They would have never let a bunch of rich white kids go unaccounted for in the first place, but if it was poor white kids that died 50 to 100+ years ago I doubt the government would do much but find someone to blame.  

I think these graves are a turning point for public understanding because it can't be ignored and most people really don't know what the history is with residential schools.

June 24, 2021, 2:02 p.m.
Posts: 325
Joined: Feb. 24, 2017

Man have to say.. Did no one give a shit when this was going on? Or was it another crimes against children show starring the catholic church?

June 24, 2021, 2:35 p.m.
Posts: 11507
Joined: June 29, 2006

Posted by: bux-bux

Man have to say.. Did no one give a shit when this was going on? Or was it another crimes against children show starring the catholic church?

It seems like the further back in time you go, the less anyone gave a shit, but the churches (not all of them were run by Catholics) did have the ultimate responsibility of making sure they were cared for and I would assume that the families of the kids were informed as to there well being.  Their attitude was so callous though I wouldn't doubt that they didn't even keep track of who the parents were.

June 25, 2021, 11:22 a.m.
Posts: 1756
Joined: Nov. 23, 2002

Posted by: chupacabra

They would have never let a bunch of rich white kids go unaccounted for in the first place, but if it was poor white kids that died 50 to 100+ years ago I doubt the government would do much but find someone to blame.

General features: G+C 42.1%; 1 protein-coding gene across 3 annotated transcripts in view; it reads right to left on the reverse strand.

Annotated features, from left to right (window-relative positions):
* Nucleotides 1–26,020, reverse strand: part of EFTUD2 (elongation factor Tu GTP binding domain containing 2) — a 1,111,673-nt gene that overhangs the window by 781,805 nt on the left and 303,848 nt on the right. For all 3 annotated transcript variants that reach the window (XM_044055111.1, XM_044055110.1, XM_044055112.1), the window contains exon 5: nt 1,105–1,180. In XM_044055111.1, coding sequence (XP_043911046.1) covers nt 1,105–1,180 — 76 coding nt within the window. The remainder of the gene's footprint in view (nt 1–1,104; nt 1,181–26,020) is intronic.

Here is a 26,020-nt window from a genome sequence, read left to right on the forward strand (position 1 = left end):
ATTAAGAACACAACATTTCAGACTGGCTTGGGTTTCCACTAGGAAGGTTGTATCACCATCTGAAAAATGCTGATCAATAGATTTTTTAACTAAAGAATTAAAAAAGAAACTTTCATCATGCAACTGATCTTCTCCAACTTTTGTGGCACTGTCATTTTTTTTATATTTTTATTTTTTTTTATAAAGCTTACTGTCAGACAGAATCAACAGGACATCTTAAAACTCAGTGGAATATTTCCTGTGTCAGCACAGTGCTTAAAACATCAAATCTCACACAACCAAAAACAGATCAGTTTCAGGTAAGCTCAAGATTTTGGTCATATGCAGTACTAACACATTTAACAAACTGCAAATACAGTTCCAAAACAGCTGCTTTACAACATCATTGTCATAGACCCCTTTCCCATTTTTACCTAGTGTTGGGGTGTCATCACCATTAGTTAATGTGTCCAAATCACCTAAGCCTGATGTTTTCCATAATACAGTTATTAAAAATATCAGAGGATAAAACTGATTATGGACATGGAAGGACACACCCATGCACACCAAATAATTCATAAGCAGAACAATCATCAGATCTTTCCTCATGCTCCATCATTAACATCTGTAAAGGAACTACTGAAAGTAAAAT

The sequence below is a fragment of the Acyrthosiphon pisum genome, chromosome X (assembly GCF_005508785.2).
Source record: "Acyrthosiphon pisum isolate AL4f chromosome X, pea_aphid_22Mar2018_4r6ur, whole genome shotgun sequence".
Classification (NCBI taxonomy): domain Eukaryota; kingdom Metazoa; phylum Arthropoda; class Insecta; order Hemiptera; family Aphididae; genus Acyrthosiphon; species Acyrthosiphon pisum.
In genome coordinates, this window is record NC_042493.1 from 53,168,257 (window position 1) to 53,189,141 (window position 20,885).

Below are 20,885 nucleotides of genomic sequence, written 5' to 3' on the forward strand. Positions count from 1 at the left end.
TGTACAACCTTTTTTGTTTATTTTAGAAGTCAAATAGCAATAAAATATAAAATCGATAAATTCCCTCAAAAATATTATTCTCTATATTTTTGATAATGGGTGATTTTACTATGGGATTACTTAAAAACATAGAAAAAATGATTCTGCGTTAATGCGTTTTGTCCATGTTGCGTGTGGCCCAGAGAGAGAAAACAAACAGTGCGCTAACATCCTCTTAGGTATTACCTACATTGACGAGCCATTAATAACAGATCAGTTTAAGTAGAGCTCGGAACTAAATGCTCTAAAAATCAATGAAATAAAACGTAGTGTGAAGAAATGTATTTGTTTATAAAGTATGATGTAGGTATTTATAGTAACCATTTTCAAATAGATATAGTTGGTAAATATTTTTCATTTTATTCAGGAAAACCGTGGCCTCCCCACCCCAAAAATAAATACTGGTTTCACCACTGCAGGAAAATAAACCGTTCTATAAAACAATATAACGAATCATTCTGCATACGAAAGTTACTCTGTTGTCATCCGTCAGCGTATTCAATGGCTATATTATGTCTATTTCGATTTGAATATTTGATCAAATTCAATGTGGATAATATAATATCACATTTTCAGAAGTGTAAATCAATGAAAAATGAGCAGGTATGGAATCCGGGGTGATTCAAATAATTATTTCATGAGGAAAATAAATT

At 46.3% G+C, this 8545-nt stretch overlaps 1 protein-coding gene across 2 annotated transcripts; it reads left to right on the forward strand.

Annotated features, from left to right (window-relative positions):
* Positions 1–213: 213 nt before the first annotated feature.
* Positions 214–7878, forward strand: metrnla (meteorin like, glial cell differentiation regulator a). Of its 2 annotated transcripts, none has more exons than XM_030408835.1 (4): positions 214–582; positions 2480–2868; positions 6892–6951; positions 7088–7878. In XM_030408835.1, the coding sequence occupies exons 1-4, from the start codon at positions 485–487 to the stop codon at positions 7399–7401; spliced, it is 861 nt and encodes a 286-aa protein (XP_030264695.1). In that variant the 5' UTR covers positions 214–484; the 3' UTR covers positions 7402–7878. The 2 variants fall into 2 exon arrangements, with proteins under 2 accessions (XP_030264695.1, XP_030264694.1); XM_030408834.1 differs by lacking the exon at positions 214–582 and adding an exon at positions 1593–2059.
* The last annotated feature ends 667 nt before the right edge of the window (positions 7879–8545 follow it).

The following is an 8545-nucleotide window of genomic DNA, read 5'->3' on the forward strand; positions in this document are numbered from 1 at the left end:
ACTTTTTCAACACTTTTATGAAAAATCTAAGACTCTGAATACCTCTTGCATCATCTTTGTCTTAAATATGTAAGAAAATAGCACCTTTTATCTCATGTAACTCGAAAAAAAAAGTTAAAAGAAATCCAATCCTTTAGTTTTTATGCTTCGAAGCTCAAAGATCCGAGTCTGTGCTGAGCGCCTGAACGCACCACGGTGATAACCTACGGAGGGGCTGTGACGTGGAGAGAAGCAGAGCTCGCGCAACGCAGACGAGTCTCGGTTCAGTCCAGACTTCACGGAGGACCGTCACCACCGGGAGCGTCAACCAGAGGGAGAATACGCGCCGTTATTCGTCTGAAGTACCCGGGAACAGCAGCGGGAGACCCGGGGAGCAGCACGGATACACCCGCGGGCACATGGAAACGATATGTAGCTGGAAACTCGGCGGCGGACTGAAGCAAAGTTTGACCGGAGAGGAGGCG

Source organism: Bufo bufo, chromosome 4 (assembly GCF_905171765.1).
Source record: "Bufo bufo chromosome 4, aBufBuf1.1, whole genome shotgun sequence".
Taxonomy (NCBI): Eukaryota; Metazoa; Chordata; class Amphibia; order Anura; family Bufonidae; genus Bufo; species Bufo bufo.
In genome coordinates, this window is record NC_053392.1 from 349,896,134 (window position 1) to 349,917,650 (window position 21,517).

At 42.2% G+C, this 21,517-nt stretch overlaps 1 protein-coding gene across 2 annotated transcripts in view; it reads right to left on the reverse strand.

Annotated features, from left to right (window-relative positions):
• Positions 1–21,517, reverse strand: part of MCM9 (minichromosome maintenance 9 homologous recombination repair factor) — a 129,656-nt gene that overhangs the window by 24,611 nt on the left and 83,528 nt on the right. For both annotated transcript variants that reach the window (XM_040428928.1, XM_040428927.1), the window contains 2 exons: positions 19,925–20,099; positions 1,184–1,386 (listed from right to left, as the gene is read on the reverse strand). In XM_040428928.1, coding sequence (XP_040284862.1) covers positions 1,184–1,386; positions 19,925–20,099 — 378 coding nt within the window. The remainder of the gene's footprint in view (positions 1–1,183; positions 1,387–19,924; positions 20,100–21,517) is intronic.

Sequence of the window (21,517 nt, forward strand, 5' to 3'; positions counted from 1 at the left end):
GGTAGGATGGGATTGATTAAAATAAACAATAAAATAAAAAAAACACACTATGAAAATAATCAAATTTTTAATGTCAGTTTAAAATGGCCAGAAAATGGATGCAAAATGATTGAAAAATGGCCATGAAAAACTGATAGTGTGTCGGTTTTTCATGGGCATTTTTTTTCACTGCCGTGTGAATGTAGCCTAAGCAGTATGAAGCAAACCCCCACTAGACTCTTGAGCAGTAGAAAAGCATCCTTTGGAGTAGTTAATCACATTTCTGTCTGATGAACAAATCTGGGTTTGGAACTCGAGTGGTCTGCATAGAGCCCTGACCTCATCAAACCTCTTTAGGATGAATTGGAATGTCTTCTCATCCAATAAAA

I think these graves are a turning point for public understanding because it can't be ignored and most people really don't know what the history is with residential schools.

I replied to this yesterday but it looks like it got lost in the ether of a poor reception on Seymour.

If it was poor white kids that were being stolen from their parents on the same level it was happening to Indigenous kids there would have been some level of noise/action on the problem instead of it just being ignored. Even though it was government backed, broader society would have spoken up. Because it was Indigenous kids though, white society didn't care. I hope that this is a turning point, but what really needs to happen is white/dominant society needs to change their attitudes and recognize that Indigenous people are important and should be a valued part of our society. We have much to learn from them, particularly when it comes to living in coexistence with the natural world. I think society will feel some level of sadness, some may even feel guilt/shame, but I honestly don't think this will be a switch flipping moment for people that currently don't care, want Indigenous people to "just get over it" or simply want the issue to go away. The change that should take place will happen over a few generations, even though it should happen overnight. It's easier though for people to be comfortable in their privilege than to challenge their identity.


 Last edited by: syncro on June 25, 2021, 11:27 a.m., edited 1 time in total.
Reason: sp

Forum jump: